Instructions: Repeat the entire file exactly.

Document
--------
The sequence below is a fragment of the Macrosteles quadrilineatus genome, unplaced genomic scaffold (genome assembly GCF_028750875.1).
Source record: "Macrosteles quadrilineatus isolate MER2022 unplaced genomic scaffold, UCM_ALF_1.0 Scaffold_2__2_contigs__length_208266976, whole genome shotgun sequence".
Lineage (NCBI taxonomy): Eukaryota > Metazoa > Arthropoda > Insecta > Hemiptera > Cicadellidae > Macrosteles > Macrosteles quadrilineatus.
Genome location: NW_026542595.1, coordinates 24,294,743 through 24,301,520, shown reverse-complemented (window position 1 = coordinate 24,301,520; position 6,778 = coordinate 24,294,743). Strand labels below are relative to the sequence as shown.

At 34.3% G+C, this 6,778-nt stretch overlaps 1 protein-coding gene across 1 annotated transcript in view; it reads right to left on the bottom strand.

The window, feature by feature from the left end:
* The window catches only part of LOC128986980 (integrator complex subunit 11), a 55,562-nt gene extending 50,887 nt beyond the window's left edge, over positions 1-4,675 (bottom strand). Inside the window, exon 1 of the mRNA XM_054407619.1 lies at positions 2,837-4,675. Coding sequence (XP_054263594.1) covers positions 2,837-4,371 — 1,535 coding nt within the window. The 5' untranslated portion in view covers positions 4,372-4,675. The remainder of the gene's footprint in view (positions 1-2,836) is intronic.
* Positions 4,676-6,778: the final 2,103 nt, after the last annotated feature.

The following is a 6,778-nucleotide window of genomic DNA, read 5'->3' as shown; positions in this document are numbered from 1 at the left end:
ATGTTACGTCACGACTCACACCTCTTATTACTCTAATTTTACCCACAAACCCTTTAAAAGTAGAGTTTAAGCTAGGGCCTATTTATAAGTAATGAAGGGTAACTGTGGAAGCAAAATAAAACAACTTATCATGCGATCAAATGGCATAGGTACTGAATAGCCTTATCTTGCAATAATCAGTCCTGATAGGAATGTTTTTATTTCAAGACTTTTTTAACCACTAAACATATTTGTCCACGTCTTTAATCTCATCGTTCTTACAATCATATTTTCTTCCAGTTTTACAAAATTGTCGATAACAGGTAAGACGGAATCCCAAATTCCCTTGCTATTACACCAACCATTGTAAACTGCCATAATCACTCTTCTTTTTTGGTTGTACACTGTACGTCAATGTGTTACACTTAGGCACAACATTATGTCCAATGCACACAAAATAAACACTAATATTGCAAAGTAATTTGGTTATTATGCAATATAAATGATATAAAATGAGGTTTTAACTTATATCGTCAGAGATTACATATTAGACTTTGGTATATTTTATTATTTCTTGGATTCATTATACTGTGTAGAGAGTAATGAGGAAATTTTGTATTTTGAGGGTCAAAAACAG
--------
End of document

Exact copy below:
The sequence below is a fragment of the Macrosteles quadrilineatus genome, unplaced genomic scaffold (genome assembly GCF_028750875.1).
Source record: "Macrosteles quadrilineatus isolate MER2022 unplaced genomic scaffold, UCM_ALF_1.0 Scaffold_2__2_contigs__length_208266976, whole genome shotgun sequence".
Lineage (NCBI taxonomy): Eukaryota > Metazoa > Arthropoda > Insecta > Hemiptera > Cicadellidae > Macrosteles > Macrosteles quadrilineatus.
Genome location: NW_026542595.1, coordinates 24,294,743 through 24,301,520, shown reverse-complemented (window position 1 = coordinate 24,301,520; position 6,778 = coordinate 24,294,743). Strand labels below are relative to the sequence as shown.

At 34.3% G+C, this 6,778-nt stretch overlaps 1 protein-coding gene across 1 annotated transcript in view; it reads right to left on the bottom strand.

The window, feature by feature from the left end:
* The window catches only part of LOC128986980 (integrator complex subunit 11), a 55,562-nt gene extending 50,887 nt beyond the window's left edge, over positions 1-4,675 (bottom strand). Inside the window, exon 1 of the mRNA XM_054407619.1 lies at positions 2,837-4,675. Coding sequence (XP_054263594.1) covers positions 2,837-4,371 — 1,535 coding nt within the window. The 5' untranslated portion in view covers positions 4,372-4,675. The remainder of the gene's footprint in view (positions 1-2,836) is intronic.
* Positions 4,676-6,778: the final 2,103 nt, after the last annotated feature.

The following is a 6,778-nucleotide window of genomic DNA, read 5'->3' as shown; positions in this document are numbered from 1 at the left end:
ATGTTACGTCACGACTCACACCTCTTATTACTCTAATTTTACCCACAAACCCTTTAAAAGTAGAGTTTAAGCTAGGGCCTATTTATAAGTAATGAAGGGTAACTGTGGAAGCAAAATAAAACAACTTATCATGCGATCAAATGGCATAGGTACTGAATAGCCTTATCTTGCAATAATCAGTCCTGATAGGAATGTTTTTATTTCAAGACTTTTTTAACCACTAAACATATTTGTCCACGTCTTTAATCTCATCGTTCTTACAATCATATTTTCTTCCAGTTTTACAAAATTGTCGATAACAGGTAAGACGGAATCCCAAATTCCCTTGCTATTACACCAACCATTGTAAACTGCCATAATCACTCTTCTTTTTTGGTTGTACACTGTACGTCAATGTGTTACACTTAGGCACAACATTATGTCCAATGCACACAAAATAAACACTAATATTGCAAAGTAATTTGGTTATTATGCAATATAAATGATATAAAATGAGGTTTTAACTTATATCGTCAGAGATTACATATTAGACTTTGGTATATTTTATTATTTCTTGGATTCATTATACTGTGTAGAGAGTAATGAGGAAATTTTGTATTTTGAGGGTCAAAAACAG